Tagged in: pandemic

Djokovic avoids upset bug in New York

Bothered by a bad neck that a trainer massaged twice, Novak Djokovic double-faulted seven times and trailed by a break in each set before avoiding the rash of upsets at the Western & Southern Open by taking the last four games for a 7-6 (2), 6-4 victory over Ricardas Berankis on Monday.

The No. 1-ranked Djokovic was playing his first ATP match in six months because of the coronavirus pandemic. He withdrew from the doubles event on Sunday because of his neck.

“I’m trying to deal with it on a daily basis,” he said. “It’s been like that for the past three or four days.”

Djokovic improved to 19-0 in 2020 as he prepares to seek a sixth title in the past eight Grand Slam tournaments when the US Open begins in a week. That major championship’s site in Flushing Meadows is hosting the Ohio-based Western & Southern Open as part of an unusual doubleheader with no spectators.

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Djokovic got by, even though he was wincing and stretching his neck between points.

He wound up lying on his back — with a medical mask and protective glasses on his face — while having his neck manipulated after the first set.

While the tours were shut down, Djokovic tested positive for COVID-19 in June after a series of no-social-distancing exhibition matches that he organized in Serbia and Croatia.

As tennis ramps up — this is the first tournament of the resumption for the men; the women returned earlier this month — there has been a host of surprises, including defending women’s champion Madison Keys’ 6-4, 6-1 departure versus Ons Jabeur in an hour Monday night.

No. 2 seed Dominic Thiem, a three-time major finalist, wasn’t competitive in a 6-2, 6-1 defeat to Filip Krajinovic, and No. 5 Alexander Zverev hit 11 double faults — five in his last two service games — while being defeated by Andy Murray 6-3, 3-6, 7-5.

Like Djokovic, Serena Williams and Naomi Osaka emerged with difficult victories, and two-time Wimbledon champ Petra Kvitova, the No. 6 seed, lost Monday. Each of the top two women’s seeds, Karolina Pliskova and Sofia Kenin, were defeated Sunday.

Djokovic next meets American Tennys Sandgren, a 6-7 (4), 6-2, 7-6 (5) winner over No. 15 seed Felix Auger-Aliassime, who accumulated 15 double faults. Another American, Reilly Opelka, eliminated No. 9 seed Diego Schwartzman 6-3, 7-6 (4).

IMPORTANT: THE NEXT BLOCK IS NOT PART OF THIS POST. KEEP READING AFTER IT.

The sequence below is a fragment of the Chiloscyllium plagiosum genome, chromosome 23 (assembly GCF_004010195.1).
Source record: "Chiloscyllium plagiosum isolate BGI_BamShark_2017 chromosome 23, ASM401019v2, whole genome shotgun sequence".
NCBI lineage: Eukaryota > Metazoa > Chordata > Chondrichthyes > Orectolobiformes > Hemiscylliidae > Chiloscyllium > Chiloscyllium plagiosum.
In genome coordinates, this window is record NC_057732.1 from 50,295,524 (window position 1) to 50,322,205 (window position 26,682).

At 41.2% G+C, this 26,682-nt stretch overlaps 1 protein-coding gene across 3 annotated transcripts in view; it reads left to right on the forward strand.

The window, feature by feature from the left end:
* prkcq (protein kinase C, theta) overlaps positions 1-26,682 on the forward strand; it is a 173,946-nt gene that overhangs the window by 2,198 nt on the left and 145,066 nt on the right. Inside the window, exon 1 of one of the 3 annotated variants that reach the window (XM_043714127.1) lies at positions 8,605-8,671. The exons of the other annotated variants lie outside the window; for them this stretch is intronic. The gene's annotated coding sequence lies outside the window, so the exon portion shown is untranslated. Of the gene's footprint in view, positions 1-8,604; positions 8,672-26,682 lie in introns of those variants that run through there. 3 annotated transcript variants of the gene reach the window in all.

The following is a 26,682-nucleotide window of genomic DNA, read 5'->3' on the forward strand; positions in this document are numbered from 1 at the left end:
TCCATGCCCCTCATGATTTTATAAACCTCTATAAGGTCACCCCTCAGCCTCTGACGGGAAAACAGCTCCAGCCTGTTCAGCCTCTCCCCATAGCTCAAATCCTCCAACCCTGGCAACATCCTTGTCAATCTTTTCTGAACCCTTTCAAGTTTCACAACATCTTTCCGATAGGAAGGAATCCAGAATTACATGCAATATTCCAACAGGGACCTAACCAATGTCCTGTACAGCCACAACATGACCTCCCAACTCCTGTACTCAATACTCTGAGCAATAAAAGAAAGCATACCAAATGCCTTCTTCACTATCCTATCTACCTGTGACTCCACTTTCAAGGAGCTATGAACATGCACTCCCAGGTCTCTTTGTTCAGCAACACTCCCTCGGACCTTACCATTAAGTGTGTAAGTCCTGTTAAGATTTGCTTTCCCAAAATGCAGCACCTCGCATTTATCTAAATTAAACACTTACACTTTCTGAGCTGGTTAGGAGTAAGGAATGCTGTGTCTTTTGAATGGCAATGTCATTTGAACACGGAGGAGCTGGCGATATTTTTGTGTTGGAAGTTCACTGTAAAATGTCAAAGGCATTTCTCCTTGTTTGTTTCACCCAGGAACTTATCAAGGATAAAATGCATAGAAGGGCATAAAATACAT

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Tokyo Olympics officially postponed until 2021

For thousands of athletes around the world, it would have once been considered a nightmare scenario.

And on Tuesday, it became official.

In an unprecedented and unavoidable turn, the International Olympic Committee and Japanese government agreed to postpone the 2020 Summer Olympics “to a date beyond 2020 but not later than summer 2021” due to the ongoing coronavirus pandemic.

It is the first time in modern Olympic history that a global health issue has disrupted the Games.

“The leaders agreed that the Olympic Games in Tokyo could stand as a beacon of hope to the world during these troubled times,” the IOC and Tokyo 2020 organizing committee said in a joint statement. “And that the Olympic flame could become the light at the end of the tunnel in which the world finds itself at present.”

Organizers said the Olympic flame will stay in Japan during the delay, and the Games will also continue to formally be called “Tokyo 2020,” even as they move to 2021.

Japanese Prime Minister Shinzo Abe and IOC president Thomas Bach formally agreed to the decision Tuesday, amid intensifying pressure and public pleas for clarity from athletes and governing bodies alike.

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While the Olympics have previously been canceled during periods of war, and complicated by boycotts, this is the first time they have ever been suspended.

It is not immediately clear whether the Games will be moved to the summer of 2021 or the spring, when Japan’s famous cherry blossoms are in bloom.

“A lot can happen in one year,” stated Toshiro Muto, CEO of the Tokyo 2020 organizing committee. “So we have to think about what we have to do.”

The decision to move the multi-billion dollar event will have widespread political, legal, logistical and financial ramifications, both locally in Japan and around the world. 

It also figures to cause headaches and heartaches across the international sports community — for federations and leagues that must now adapt their schedules, and for the 11,000 athletes who had spent years training to compete this summer.

Beyond finances, this decision will also cause substantial disruptions for athletes, many of whom have put off college or other opportunities to train full-time with the objective of peaking in July. Now, they will have to put their training on hold. Some might be forced to give them up altogether — their Olympic dreams dashed, a nightmare come true.

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